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The conditional probability formula is given by: $$\mathbb{P}(A|B)\mathbb{P}(B)=\mathbb{P}(A\cap B)$$

How do I use this result directly to prove the following? $$\mathbb{P}(X_0=i_0,X_1=i_1,...,X_t=i_t)=\mathbb{P}(X_0=i_0)\times\mathbb{P}(X_1=i_1|X_0=i_0)\times...\times\mathbb{P}(X_t=i_t|\{X_{t-1}=i_{t-1},...X_0=i_0\})$$

Note: I can see how this statement holds true when applying this case by case for $t=1,2,3,...$ (or also by induction), but I am asking how we can see this from the direct use of the probability formula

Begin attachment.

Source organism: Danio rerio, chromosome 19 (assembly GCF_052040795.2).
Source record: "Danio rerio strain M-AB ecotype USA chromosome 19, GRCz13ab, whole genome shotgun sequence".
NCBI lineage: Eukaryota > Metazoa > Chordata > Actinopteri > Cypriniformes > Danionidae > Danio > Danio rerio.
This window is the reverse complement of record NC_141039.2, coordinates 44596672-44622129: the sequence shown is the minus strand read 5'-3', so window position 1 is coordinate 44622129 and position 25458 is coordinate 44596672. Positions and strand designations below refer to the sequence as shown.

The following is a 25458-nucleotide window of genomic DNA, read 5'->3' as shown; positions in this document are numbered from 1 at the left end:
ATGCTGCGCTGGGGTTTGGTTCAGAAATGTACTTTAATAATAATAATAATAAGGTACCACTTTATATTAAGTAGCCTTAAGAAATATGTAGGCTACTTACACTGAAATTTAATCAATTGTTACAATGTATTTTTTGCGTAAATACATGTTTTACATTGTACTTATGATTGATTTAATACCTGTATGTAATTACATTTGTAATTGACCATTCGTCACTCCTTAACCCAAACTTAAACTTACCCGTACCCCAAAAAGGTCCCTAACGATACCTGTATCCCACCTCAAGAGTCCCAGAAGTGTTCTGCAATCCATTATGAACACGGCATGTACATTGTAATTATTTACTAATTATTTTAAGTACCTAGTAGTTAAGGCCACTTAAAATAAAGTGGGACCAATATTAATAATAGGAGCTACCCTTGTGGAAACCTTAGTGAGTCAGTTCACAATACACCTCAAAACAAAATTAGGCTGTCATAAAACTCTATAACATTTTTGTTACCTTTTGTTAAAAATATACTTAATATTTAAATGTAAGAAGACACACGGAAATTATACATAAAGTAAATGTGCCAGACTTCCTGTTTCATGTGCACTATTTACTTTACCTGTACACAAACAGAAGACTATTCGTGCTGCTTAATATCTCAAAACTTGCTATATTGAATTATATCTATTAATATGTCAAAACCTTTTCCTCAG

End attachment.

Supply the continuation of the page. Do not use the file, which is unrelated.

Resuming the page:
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  • $\begingroup$ I wouldn't know how to prove this without the use of induction. $\endgroup$ – asdq Jan 21 '18 at 20:20
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You don't need induction to apply the multiplication rule $n$ times, i.e., $$ \mathbb{P}\left(\bigcap_{i=1}^n A_i\right) = \mathbb{P}\left(A_1 \cap\left( \bigcap_{i=2}^n A_i \right)\right) = \mathbb{P}\left(A_1\right) \mathbb{P}\left(\bigcap_{i=2}^n A_i | A_1\right), $$ and then apply the rule alliteratively $n-1$ times to get $$ \mathbb{P}\left(\bigcap_{i=1}^n A_i\right) = \mathbb{P}\left( A_1 \right) \mathbb{P}\left( A_2 | A_1 \right)\cdots\mathbb{P}\left(A_n|\bigcap_{i=1}^n A_i\right) . $$

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